It is now widely recognized that the physical environment has an impact on the physiology,
psychology, and sociology of those who experience it. When designing a critical care unit,
the demands on the architect or designer working together with the interdisciplinary team
of clinicians are highly specialized. Good design can have a hugely positive impact in terms of the recovery of patients and their hospital experience as a whole. Good design can also contribute to productivity and quality of the work experience for the staff.
Design for Critical Care presents a thorough and insightful guide to the very best practice
in intensive care design, focusing on design that has been successful and benefi cial to both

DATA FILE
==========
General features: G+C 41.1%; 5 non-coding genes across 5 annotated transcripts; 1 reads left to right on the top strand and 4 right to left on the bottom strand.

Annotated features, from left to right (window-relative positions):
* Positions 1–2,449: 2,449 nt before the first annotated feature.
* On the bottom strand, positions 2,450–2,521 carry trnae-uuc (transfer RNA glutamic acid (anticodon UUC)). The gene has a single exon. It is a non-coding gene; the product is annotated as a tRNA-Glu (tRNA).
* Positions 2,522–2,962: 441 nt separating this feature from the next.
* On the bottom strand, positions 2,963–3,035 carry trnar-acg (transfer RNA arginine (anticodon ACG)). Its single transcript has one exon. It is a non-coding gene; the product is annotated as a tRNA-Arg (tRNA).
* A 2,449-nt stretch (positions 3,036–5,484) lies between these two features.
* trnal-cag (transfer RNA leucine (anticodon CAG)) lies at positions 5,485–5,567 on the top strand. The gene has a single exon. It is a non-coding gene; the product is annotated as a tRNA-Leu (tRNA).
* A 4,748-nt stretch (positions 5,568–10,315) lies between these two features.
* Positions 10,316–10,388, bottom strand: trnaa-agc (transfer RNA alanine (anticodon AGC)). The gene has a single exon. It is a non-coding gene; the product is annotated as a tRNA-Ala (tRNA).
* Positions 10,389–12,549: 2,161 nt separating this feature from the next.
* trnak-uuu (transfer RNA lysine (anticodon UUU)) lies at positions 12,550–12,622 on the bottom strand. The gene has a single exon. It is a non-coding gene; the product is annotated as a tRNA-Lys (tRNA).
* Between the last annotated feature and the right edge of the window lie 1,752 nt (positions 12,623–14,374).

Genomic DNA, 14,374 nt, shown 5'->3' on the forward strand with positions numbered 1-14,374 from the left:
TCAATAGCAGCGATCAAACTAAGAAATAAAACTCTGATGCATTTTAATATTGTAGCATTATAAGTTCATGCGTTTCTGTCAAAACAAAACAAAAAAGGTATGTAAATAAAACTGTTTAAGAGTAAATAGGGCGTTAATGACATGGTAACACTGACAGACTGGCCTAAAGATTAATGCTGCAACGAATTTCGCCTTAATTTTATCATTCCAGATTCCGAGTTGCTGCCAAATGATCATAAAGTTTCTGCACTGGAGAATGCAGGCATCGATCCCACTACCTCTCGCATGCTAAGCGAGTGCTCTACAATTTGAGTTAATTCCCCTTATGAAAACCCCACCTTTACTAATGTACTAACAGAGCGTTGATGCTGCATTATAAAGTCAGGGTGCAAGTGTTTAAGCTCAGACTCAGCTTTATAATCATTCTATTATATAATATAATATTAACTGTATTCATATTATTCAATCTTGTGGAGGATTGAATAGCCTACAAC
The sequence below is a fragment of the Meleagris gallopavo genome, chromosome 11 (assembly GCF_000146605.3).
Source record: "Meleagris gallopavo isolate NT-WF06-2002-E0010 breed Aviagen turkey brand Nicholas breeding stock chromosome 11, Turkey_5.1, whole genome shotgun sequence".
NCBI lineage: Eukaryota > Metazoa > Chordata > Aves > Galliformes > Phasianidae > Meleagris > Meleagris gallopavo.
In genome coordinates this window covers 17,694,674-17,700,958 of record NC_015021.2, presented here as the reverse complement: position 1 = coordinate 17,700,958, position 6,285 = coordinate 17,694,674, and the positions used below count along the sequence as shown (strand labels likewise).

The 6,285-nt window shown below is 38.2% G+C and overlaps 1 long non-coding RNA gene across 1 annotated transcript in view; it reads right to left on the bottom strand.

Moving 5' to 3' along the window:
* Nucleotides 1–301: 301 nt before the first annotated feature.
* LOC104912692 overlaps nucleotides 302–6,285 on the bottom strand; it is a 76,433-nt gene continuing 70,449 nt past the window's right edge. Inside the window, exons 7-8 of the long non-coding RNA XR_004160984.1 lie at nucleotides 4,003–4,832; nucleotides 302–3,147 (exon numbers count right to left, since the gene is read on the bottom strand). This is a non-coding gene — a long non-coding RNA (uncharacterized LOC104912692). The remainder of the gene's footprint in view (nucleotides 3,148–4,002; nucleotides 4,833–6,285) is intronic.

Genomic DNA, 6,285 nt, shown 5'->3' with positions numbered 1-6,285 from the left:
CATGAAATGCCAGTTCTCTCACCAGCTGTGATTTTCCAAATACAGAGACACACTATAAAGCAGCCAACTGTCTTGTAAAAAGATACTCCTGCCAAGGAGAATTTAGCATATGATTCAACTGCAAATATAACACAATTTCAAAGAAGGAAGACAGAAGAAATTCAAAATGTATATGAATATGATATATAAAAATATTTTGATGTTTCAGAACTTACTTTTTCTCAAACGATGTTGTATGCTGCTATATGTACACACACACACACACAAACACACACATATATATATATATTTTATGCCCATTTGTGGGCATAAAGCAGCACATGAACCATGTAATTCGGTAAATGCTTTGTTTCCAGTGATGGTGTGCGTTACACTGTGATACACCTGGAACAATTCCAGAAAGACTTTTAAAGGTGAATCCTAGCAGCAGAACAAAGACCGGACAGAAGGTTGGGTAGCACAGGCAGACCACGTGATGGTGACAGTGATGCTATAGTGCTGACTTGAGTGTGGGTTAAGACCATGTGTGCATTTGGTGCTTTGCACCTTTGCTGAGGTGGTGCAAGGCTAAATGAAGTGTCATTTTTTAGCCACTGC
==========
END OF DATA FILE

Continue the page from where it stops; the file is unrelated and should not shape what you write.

hospital staff and hospital patients. By making the connection between research evidence and design practice, Hamilton and McCuskey Shepley present an holistic approach that outlines the future for successful design for critical care settings.
Table of Contents
Part One: Better Design for Better Outcomes; Chapter 1: Evidence-Based Design and Applied Research; Chapter 2: Facility Design for Critical Care; Part Two: The Physical Setting; Chapter 3: Design of the Unit; Chapter 4: Design of the Patient and Family Spaces; Chapter 5: Design of the Staff Support Spaces; Part Three: Research on Persons and Environment; Chapter 6: Creating Therapeutic Environments for Critical Care; Chapter 7: The People; Chapter 8: Activities and Behavior; Part Four: Path to a Bright Future; Conclusion; Appendix; References; Index
D. Kirk Hamilton is a director emeritus for the Center for Health Design, a fellow of the Center for Health Systems and Design, professor of architecture at Texas A and M University, and a founding principal of Emeritus, WHR Architects.
Mardelle McCuskey Shepley is director of the Center for Health Systems and Design and the William M. Pena professor of architecture at Texas A and M University.